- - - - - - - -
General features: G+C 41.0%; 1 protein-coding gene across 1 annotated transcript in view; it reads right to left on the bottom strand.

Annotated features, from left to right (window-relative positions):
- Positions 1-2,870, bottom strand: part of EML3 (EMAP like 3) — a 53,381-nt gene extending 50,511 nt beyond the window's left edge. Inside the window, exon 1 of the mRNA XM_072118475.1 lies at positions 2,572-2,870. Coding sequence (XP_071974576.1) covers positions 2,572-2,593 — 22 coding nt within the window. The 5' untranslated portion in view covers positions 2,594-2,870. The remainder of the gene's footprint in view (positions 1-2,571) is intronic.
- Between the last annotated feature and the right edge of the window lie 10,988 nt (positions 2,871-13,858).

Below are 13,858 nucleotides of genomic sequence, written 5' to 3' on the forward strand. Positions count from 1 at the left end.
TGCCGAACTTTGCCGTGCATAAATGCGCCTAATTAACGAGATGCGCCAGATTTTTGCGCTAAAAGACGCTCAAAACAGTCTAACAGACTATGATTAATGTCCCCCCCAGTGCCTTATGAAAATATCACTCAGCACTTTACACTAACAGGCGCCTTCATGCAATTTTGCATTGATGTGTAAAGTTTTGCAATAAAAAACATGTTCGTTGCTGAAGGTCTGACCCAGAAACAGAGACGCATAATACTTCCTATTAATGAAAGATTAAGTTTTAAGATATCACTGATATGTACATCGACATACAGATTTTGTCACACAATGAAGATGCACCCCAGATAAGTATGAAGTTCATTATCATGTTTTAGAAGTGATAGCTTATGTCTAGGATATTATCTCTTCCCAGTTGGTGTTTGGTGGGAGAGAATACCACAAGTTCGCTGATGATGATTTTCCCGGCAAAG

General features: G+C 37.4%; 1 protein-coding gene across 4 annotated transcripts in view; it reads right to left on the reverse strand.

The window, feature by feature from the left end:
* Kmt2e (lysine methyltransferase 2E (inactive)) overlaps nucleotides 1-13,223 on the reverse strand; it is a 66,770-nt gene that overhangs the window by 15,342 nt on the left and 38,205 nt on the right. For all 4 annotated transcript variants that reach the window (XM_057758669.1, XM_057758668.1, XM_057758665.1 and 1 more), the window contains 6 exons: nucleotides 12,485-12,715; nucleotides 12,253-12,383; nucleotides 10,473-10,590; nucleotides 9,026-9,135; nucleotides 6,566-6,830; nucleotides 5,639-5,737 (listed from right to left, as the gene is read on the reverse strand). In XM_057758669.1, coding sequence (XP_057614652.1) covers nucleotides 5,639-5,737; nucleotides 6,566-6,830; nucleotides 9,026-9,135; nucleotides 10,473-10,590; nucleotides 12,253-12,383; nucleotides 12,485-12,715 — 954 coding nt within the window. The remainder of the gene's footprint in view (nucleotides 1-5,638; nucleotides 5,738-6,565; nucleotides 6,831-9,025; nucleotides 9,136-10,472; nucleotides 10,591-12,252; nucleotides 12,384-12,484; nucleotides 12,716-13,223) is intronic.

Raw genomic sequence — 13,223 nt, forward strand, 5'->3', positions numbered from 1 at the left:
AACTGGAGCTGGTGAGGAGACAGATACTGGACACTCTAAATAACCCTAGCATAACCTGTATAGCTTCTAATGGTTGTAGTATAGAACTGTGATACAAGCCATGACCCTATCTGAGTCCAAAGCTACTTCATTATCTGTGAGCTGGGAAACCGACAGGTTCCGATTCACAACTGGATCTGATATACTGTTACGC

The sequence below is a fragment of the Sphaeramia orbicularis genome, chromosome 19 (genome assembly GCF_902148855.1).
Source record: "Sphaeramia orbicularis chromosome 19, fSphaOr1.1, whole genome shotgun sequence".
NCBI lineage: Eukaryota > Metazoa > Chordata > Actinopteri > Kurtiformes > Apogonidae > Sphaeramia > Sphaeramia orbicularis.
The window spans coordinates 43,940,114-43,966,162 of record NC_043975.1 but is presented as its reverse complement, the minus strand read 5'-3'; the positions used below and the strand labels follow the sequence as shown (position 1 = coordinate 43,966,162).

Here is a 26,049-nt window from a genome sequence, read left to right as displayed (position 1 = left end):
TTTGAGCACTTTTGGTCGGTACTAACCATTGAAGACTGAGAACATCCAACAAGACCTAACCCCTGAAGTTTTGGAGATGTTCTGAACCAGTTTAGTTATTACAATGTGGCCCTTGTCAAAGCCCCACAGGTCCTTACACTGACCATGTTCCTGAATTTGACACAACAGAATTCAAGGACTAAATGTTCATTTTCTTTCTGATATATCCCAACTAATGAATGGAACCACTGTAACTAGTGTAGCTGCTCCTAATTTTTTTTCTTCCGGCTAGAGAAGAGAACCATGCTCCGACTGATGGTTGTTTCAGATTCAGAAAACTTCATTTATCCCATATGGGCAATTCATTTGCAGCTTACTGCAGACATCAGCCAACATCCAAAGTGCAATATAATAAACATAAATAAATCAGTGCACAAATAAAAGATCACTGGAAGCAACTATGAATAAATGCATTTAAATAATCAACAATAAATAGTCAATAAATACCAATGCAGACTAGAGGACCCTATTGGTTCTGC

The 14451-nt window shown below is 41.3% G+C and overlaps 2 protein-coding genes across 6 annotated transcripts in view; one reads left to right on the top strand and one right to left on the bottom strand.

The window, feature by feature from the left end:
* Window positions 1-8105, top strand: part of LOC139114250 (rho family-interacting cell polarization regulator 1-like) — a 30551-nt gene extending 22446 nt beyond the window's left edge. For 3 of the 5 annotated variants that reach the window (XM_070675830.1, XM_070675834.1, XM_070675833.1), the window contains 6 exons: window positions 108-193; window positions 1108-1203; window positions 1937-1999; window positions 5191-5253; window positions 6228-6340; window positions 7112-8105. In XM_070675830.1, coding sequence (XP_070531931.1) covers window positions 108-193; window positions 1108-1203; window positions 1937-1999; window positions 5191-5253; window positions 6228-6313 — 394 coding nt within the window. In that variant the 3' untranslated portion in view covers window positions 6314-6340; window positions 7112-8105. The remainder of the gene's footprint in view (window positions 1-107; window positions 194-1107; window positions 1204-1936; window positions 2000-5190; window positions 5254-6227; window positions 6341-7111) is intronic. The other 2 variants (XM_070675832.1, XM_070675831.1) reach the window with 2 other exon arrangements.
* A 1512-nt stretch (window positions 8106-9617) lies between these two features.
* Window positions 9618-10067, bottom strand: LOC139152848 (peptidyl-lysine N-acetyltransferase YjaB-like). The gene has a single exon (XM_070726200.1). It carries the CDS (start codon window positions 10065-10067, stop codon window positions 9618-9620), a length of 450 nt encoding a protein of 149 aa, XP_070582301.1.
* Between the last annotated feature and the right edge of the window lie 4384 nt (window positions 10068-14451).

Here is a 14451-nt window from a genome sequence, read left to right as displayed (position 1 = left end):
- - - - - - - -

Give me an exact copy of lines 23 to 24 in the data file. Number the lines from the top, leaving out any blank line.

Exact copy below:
* Between the last annotated feature and the right edge of the window lie 4384 nt (window positions 10068-14451).

Here is a 14451-nt window from a genome sequence, read left to right as displayed (position 1 = left end):